Failure to File Summons is Not Correctable Irregularity Under CPLR 2001
The New York Court of Appeals’ March 24, 2011 decision in Goldenberg v. Westchester County Health Care Corporation, 16 N.Y.3d 323 (2011) underscores the high cost of failing to file the proper initiatory papers when commencing a lawsuit.
On May 25, 2007, Plaintiff Arthur Goldenberg commenced a special proceeding to file a late notice of claim for medical malpractice against Defendant Westchester County Health Care Corporation. Attached as an exhibit to Plaintiff’s petition was a proposed complaint. On September 25, 2007, the Court granted Plaintiff’s petition, permitting Plaintiff twenty days to serve a notice of claim.
On October 9, 2007, Plaintiff served Defendant with a notice of claim as well as a summons and complaint, neither of which referenced an index number. The newly served complaint differed materially from the proposed complaint used as an exhibit in the special proceeding. Two days later, Plaintiff filed affidavits of service which displayed the index number from the special proceeding, demonstrating that Plaintiff failed to purchase an index number and file the summons and complaint with the County Clerk as required by the CPLR.
Notwithstanding Plaintiff’s procedural defect, Defendant timely answered and included statute of limitations and lack of personal jurisdiction as affirmative defenses. The statute of limitations subsequently expired and Defendant moved to dismiss Plaintiff’s action as untimely. Plaintiff cross-moved for an order allowing Plaintiff to file the summons and complaint.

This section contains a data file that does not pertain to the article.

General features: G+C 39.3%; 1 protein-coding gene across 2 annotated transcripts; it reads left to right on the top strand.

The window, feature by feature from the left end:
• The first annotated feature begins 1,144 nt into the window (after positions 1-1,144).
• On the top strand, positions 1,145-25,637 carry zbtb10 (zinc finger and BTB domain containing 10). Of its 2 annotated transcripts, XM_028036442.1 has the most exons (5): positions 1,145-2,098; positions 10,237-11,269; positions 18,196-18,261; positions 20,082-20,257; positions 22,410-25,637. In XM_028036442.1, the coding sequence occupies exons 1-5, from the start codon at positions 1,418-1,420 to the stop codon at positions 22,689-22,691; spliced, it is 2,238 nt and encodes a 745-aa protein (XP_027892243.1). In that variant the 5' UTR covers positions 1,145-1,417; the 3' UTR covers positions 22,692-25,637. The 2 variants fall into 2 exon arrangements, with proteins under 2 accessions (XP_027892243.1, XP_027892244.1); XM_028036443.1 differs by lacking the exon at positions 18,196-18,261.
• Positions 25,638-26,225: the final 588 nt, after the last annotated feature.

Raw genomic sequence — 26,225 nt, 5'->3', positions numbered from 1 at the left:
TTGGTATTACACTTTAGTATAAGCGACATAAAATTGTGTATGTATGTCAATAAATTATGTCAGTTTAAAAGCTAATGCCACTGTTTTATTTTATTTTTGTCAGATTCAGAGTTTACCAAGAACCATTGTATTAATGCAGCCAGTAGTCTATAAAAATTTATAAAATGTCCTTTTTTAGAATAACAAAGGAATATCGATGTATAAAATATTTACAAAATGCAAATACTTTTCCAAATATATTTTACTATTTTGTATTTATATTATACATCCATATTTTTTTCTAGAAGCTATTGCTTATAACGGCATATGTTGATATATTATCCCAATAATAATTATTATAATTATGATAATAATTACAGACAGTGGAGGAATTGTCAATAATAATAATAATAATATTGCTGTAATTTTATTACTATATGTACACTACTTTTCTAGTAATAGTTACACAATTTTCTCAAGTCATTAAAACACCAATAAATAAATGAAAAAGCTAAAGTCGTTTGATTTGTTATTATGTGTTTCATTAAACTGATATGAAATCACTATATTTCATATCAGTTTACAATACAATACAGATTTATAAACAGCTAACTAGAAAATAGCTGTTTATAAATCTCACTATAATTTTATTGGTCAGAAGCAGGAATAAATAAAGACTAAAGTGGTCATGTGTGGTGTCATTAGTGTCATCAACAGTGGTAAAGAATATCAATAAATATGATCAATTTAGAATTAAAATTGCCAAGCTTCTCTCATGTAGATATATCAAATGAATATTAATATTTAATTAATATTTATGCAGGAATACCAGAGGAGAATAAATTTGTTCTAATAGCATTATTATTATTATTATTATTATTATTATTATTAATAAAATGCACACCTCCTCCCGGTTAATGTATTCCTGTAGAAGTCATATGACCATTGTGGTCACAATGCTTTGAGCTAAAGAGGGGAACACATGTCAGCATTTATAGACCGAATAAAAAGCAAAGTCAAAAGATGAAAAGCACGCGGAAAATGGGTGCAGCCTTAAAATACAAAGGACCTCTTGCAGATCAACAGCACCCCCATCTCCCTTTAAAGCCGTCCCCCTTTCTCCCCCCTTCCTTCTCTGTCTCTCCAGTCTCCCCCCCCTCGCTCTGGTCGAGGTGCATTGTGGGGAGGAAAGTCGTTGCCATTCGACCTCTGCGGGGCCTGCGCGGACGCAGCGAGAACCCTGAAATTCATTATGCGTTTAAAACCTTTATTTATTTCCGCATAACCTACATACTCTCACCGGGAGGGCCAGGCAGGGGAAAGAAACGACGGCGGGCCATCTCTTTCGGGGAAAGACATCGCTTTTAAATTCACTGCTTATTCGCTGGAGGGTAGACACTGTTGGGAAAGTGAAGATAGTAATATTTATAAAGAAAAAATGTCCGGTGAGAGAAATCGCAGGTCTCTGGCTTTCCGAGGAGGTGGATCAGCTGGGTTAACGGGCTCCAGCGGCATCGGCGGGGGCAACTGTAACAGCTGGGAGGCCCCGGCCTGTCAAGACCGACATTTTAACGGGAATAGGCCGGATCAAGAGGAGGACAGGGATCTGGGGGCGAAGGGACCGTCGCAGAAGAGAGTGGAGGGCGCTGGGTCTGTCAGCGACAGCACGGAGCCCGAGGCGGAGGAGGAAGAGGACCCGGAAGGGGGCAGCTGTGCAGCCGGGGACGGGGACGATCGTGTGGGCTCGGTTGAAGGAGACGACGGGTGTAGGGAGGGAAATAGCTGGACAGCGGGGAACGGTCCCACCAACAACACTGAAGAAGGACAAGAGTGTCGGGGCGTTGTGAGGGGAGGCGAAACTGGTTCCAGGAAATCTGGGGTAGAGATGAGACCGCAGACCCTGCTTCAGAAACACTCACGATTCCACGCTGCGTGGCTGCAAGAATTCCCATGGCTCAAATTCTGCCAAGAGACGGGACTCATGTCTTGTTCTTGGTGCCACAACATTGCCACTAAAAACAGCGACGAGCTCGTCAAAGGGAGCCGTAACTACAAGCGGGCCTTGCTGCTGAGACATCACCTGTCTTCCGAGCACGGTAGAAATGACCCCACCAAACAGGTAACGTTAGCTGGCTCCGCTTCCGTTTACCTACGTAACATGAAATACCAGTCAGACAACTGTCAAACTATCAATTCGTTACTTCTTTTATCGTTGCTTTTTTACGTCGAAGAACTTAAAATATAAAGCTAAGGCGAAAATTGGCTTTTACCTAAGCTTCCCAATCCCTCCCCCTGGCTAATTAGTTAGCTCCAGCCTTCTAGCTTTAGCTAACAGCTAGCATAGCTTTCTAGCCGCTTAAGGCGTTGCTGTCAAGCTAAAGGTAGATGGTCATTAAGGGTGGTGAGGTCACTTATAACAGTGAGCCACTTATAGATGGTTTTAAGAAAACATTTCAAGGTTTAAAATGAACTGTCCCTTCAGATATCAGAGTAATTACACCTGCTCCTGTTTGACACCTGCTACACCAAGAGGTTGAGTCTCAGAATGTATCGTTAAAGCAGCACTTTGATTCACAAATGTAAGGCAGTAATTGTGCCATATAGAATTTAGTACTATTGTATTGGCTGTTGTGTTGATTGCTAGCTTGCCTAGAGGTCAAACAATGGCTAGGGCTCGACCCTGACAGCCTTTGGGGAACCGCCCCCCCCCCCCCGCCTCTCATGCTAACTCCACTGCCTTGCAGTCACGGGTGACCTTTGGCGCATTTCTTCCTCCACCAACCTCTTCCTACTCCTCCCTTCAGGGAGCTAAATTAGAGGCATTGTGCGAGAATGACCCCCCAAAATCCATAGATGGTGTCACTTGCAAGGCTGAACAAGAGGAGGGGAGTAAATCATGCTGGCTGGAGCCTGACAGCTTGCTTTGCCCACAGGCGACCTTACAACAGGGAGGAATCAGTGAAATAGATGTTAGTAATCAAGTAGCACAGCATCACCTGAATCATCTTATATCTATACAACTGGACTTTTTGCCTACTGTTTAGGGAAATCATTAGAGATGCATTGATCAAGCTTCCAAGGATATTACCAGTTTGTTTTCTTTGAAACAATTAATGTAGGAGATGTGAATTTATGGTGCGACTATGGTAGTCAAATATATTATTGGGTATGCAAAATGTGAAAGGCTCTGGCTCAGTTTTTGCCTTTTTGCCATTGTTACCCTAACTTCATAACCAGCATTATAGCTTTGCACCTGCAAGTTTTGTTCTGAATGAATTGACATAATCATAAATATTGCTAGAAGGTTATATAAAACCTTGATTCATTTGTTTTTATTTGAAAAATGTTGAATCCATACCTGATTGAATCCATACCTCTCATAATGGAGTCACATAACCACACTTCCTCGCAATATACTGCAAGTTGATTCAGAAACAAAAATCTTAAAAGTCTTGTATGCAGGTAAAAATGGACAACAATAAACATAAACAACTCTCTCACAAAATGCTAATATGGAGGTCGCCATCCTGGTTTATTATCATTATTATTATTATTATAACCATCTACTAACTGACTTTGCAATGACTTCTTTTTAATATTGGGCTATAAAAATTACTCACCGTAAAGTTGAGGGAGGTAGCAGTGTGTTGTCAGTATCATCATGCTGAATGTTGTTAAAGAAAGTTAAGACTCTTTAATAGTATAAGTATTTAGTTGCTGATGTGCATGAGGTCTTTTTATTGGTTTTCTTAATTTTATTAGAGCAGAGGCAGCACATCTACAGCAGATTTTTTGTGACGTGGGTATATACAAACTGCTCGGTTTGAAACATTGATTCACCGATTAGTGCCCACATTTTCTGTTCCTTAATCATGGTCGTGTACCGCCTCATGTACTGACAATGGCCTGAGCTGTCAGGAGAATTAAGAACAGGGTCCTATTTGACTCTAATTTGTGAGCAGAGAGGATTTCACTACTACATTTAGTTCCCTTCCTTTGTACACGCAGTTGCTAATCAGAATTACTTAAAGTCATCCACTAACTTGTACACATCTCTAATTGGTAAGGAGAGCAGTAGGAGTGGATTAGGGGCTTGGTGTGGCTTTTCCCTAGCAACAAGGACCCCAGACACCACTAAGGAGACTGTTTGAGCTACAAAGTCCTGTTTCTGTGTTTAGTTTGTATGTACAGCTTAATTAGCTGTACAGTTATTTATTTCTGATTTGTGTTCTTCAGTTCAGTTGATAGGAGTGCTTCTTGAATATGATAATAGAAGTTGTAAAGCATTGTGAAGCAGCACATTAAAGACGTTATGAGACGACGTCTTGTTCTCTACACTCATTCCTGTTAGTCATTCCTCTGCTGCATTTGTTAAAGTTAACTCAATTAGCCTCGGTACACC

The Appellate Division, Second Department, and eventually the Court of Appeals, had to decide whether the trial court had the discretion to forgive Plaintiff’s mistake. The Courts unanimously denied Plaintiff’s cross-motion and granted Defendant’s motion to dismiss on the grounds that: (1) the proposed complaint (previously filed in the special proceeding) did not materially conform to the subsequent erroneously-filed complaint served on Defendant; and(2) the Plaintiff never timely filed a summons with the complaint, and such absence was a complete failure to file within the appropriate statute of limitations.
The Court of Appeals discussed in detail the purpose of CPLR § 2001, which allows:
At any stage of an action, including the filing of a summons with notice, and complaint or petition to commence an action, the court may permit a mistake, omission, defect or irregularity, including the failure to purchase or acquire an index number or other mistake in the filing process, to be corrected, upon such terms as may be just, or, if a substantial right of a party is not prejudiced, the mistake, omission, defect or irregularity shall be disregarded…
The Court concluded that CPLR § 2001 gives trial courts discretion to excuse a mistake where there has been a mistake in the method of filing, i.e. incorrectly filing a summons and complaint with the Supreme Court Clerk as opposed to the County Clerk. However, CPLR § 2001 does not allow trial courts to disregard a failure to file the correct initiatory papers within the statute of limitations.
This case provides yet one more example of the dangers of improperly commencing an action. Further, it serves as a reminder to all practitioners that trial courts are allowed to excuse a plaintiff’s mistakes in the method of filing such as improperly filing with the Supreme Court Clerk and the payment of incorrect filing fees. However, it is not within the discretion of trial courts to excuse the filing of improper initiatory papers.
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